Video: C Programming on System 6 - Intro

posted on thursday, october 1st, 2020 with tags mac, retrocomputing, and video
last updated on tuesday, october 20th, 2020
part of C Programming on System 6 series

I've been writing an IMAP client for and on my Mac 512Ke over the past many weeks. Taking inspiration from Andreas Kling's excellent YouTube videos documenting his development of the Serenity operating system, I thought I'd start screencasting some of my work.

This video is the first of hopefully many and presents a quick introduction to System 6, HFS resource forks, THINK C 5.0, and a look at some of the progress of my IMAP client so far.

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Cidco MailStation as a Z80 Development Platform

posted on friday, may 3rd, 2019 with tags hardware, retrocomputing, and z80
last updated on friday, april 30th, 2021

The Cidco MailStation is a series of dedicated e-mail terminals sold in the 2000s as simple, standalone devices for people to use to send and receive e-mail over dialup modem. While their POP3 e-mail functionality is of little use today, the hardware is a neat Z80 development platform that integrates a 320x128 LCD, full QWERTY keyboard, and an internal modem.

After purchasing one (ok, four) on eBay some months ago, I've learned enough about the platform to write my own software that allows it to be a terminal for accessing BBSes via its modem or as a terminal for a Unix machine connected over parallel cable.

mailstation on desk showing main menu

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Dolch PAC 64

posted on tuesday, march 20th, 2018 with tags hardware and retrocomputing

The Dolch PAC 64 is a portable, rugged Pentium-powered PC from the mid 1990s. It was usually used (and can usually be found on eBay) as a "portable network sniffer" complete with multiple network cards supporting multiple media types.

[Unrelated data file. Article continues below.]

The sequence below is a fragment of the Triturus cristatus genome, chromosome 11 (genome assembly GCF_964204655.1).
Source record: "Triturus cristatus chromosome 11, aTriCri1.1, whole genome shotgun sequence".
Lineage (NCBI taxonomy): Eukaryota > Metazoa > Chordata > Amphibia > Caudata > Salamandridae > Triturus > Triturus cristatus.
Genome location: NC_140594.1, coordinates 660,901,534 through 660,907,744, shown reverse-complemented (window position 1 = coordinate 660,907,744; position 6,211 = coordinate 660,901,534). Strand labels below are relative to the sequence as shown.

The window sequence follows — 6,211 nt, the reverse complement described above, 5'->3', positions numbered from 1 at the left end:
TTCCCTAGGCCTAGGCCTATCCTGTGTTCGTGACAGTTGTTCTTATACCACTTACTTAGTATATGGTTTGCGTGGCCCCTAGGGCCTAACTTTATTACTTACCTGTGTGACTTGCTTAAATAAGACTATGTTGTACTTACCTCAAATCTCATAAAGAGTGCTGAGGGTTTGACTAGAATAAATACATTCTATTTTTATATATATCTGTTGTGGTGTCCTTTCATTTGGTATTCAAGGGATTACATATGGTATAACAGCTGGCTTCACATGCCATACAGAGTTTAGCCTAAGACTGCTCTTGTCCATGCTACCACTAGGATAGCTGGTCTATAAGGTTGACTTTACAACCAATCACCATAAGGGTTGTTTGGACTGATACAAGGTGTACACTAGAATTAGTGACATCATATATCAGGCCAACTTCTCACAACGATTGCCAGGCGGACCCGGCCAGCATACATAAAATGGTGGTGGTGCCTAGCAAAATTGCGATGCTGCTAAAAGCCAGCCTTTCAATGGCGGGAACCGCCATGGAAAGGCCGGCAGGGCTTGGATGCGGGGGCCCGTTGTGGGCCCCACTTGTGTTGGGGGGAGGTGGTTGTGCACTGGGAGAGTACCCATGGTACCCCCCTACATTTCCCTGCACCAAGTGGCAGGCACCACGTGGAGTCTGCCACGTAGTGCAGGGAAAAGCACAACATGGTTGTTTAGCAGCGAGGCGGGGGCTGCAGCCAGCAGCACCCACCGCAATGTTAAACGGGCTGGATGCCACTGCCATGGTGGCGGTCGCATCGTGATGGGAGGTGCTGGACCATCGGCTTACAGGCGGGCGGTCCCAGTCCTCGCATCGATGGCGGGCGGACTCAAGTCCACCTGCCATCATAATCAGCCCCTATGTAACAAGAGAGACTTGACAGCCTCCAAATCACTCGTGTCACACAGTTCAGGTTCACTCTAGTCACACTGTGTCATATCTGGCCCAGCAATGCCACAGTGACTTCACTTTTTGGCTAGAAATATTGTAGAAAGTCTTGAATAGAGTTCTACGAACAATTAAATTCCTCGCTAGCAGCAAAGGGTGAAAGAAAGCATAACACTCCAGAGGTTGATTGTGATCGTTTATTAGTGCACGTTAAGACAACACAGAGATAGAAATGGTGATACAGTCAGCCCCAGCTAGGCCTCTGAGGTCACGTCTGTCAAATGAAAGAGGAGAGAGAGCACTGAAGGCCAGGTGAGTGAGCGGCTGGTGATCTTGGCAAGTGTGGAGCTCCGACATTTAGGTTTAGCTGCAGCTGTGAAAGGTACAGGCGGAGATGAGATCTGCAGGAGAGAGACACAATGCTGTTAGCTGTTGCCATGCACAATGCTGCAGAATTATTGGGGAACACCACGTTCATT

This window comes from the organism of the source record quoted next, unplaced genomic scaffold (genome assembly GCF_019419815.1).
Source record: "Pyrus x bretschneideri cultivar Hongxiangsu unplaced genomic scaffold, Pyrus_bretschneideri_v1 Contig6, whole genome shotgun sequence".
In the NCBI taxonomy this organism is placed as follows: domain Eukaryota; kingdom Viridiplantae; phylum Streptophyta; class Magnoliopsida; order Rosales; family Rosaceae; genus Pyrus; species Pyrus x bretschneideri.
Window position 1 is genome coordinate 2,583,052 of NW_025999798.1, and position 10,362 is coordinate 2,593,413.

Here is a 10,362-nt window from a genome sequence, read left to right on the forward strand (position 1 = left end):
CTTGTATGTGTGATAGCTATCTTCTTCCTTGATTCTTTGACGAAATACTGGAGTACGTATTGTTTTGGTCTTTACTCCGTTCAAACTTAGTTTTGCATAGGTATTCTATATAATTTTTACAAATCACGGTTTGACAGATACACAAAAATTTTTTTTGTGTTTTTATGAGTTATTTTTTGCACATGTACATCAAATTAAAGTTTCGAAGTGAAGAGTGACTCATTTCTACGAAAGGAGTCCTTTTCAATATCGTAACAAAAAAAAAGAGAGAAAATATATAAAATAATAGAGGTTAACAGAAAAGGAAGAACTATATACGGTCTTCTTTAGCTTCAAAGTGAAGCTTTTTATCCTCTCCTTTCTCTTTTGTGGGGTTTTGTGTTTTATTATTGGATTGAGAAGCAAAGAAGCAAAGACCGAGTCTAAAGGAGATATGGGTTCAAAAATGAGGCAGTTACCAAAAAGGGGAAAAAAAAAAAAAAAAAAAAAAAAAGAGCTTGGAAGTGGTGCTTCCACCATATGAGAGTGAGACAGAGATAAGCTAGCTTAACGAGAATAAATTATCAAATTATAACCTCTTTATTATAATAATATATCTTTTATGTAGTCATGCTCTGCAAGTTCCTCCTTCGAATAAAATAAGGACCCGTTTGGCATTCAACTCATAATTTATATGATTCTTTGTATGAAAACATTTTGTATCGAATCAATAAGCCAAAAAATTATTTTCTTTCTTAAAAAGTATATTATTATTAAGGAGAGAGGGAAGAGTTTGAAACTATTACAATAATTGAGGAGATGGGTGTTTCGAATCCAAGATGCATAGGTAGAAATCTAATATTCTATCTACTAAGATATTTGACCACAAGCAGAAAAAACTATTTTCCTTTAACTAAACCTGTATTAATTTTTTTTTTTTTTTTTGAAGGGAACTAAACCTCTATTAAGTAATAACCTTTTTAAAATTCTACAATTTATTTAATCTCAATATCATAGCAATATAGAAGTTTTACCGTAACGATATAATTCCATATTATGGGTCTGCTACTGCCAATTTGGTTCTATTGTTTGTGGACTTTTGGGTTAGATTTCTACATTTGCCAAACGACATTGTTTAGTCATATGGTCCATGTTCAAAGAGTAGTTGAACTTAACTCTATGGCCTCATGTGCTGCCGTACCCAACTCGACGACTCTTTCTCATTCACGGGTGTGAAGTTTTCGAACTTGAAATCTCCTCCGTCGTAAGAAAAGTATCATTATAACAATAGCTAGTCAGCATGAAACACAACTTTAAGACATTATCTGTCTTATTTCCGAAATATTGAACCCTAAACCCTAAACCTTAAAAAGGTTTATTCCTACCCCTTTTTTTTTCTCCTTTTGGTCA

dolch pac with keyboard folded up

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WiFi232 with a Macintosh 512Ke

posted on friday, june 23rd, 2017 with tags hardware, mac, and retrocomputing
last updated on sunday, august 16th, 2020

macintosh computer on desk next to apple modem

Back in 2015, I created a BBS for Lobsters that worked in a web browser via WebSockets. After getting an old Mac earlier this year, I wanted a way to access the BBS from the Mac as natively as I could. Adding telnet and SSH frontends to the BBS was not too difficult, but being able to login from my Mac took a bit of work.

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Creating a BBS in 2015

posted on thursday, april 2nd, 2015 with tags retrocomputing and ruby
last updated on saturday, march 28th, 2015

Although it fooled nobody, yesterday for April Fools' Day, Lobsters users that normally saw a boring list of story titles and links were greeted with a BBS-style interface to the site complete with story and comment browsing, private message reading and sending, and a multi-user chat area.

The BBS remains active at https://lobste.rs/bbs (you can login as "guest").

screenshot of lobsters BBS login terminal

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